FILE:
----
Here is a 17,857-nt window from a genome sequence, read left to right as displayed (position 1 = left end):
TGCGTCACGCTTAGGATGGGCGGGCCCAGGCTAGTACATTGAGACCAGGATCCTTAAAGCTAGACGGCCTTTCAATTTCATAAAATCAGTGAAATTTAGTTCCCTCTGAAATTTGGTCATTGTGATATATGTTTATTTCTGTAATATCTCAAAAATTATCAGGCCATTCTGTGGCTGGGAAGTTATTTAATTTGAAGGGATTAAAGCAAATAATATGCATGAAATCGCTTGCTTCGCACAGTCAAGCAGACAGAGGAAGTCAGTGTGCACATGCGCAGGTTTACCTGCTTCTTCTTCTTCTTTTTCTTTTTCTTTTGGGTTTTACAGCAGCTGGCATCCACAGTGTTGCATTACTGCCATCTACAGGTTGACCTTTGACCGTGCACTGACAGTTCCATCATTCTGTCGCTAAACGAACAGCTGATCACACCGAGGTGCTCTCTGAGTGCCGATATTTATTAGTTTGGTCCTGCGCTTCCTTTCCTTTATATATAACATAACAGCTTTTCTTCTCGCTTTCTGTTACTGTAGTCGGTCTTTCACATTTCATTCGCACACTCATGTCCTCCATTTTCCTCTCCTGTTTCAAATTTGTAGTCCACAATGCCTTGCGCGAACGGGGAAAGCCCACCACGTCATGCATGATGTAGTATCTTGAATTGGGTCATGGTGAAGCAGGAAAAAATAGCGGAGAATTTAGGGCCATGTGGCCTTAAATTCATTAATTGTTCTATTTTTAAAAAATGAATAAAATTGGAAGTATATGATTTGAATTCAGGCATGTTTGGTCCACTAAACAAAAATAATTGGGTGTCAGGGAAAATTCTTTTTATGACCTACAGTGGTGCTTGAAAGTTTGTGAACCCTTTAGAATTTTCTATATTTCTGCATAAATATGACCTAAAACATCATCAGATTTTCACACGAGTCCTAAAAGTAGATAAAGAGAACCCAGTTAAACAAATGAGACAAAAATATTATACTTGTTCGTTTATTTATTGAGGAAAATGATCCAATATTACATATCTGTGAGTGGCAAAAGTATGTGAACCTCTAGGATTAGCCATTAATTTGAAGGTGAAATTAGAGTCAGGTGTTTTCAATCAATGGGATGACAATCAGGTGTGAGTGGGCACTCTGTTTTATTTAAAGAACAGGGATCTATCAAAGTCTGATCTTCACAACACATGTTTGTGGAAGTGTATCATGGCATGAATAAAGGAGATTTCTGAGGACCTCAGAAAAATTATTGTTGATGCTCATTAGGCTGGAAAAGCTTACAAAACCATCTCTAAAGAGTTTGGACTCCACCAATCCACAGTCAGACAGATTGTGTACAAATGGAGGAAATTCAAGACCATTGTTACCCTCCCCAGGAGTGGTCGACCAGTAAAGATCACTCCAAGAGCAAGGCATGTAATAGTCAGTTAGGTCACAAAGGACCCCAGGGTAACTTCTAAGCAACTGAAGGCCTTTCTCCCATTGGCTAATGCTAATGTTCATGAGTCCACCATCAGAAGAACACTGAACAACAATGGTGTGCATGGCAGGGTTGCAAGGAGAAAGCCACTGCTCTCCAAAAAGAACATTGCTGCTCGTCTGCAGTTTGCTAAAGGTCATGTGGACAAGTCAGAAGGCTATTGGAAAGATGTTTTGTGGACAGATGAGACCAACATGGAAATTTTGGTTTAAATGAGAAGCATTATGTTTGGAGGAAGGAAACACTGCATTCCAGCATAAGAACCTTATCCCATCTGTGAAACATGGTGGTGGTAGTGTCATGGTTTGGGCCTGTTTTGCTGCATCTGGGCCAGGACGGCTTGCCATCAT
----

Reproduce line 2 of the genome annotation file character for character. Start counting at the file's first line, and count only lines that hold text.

TGCGTCACGCTTAGGATGGGCGGGCCCAGGCTAGTACATTGAGACCAGGATCCTTAAAGCTAGACGGCCTTTCAATTTCATAAAATCAGTGAAATTTAGTTCCCTCTGAAATTTGGTCATTGTGATATATGTTTATTTCTGTAATATCTCAAAAATTATCAGGCCATTCTGTGGCTGGGAAGTTATTTAATTTGAAGGGATTAAAGCAAATAATATGCATGAAATCGCTTGCTTCGCACAGTCAAGCAGACAGAGGAAGTCAGTGTGCACATGCGCAGGTTTACCTGCTTCTTCTTCTTCTTTTTCTTTTTCTTTTGGGTTTTACAGCAGCTGGCATCCACAGTGTTGCATTACTGCCATCTACAGGTTGACCTTTGACCGTGCACTGACAGTTCCATCATTCTGTCGCTAAACGAACAGCTGATCACACCGAGGTGCTCTCTGAGTGCCGATATTTATTAGTTTGGTCCTGCGCTTCCTTTCCTTTATATATAACATAACAGCTTTTCTTCTCGCTTTCTGTTACTGTAGTCGGTCTTTCACATTTCATTCGCACACTCATGTCCTCCATTTTCCTCTCCTGTTTCAAATTTGTAGTCCACAATGCCTTGCGCGAACGGGGAAAGCCCACCACGTCATGCATGATGTAGTATCTTGAATTGGGTCATGGTGAAGCAGGAAAAAATAGCGGAGAATTTAGGGCCATGTGGCCTTAAATTCATTAATTGTTCTATTTTTAAAAAATGAATAAAATTGGAAGTATATGATTTGAATTCAGGCATGTTTGGTCCACTAAACAAAAATAATTGGGTGTCAGGGAAAATTCTTTTTATGACCTACAGTGGTGCTTGAAAGTTTGTGAACCCTTTAGAATTTTCTATATTTCTGCATAAATATGACCTAAAACATCATCAGATTTTCACACGAGTCCTAAAAGTAGATAAAGAGAACCCAGTTAAACAAATGAGACAAAAATATTATACTTGTTCGTTTATTTATTGAGGAAAATGATCCAATATTACATATCTGTGAGTGGCAAAAGTATGTGAACCTCTAGGATTAGCCATTAATTTGAAGGTGAAATTAGAGTCAGGTGTTTTCAATCAATGGGATGACAATCAGGTGTGAGTGGGCACTCTGTTTTATTTAAAGAACAGGGATCTATCAAAGTCTGATCTTCACAACACATGTTTGTGGAAGTGTATCATGGCATGAATAAAGGAGATTTCTGAGGACCTCAGAAAAATTATTGTTGATGCTCATTAGGCTGGAAAAGCTTACAAAACCATCTCTAAAGAGTTTGGACTCCACCAATCCACAGTCAGACAGATTGTGTACAAATGGAGGAAATTCAAGACCATTGTTACCCTCCCCAGGAGTGGTCGACCAGTAAAGATCACTCCAAGAGCAAGGCATGTAATAGTCAGTTAGGTCACAAAGGACCCCAGGGTAACTTCTAAGCAACTGAAGGCCTTTCTCCCATTGGCTAATGCTAATGTTCATGAGTCCACCATCAGAAGAACACTGAACAACAATGGTGTGCATGGCAGGGTTGCAAGGAGAAAGCCACTGCTCTCCAAAAAGAACATTGCTGCTCGTCTGCAGTTTGCTAAAGGTCATGTGGACAAGTCAGAAGGCTATTGGAAAGATGTTTTGTGGACAGATGAGACCAACATGGAAATTTTGGTTTAAATGAGAAGCATTATGTTTGGAGGAAGGAAACACTGCATTCCAGCATAAGAACCTTATCCCATCTGTGAAACATGGTGGTGGTAGTGTCATGGTTTGGGCCTGTTTTGCTGCATCTGGGCCAGGACGGCTTGCCATCAT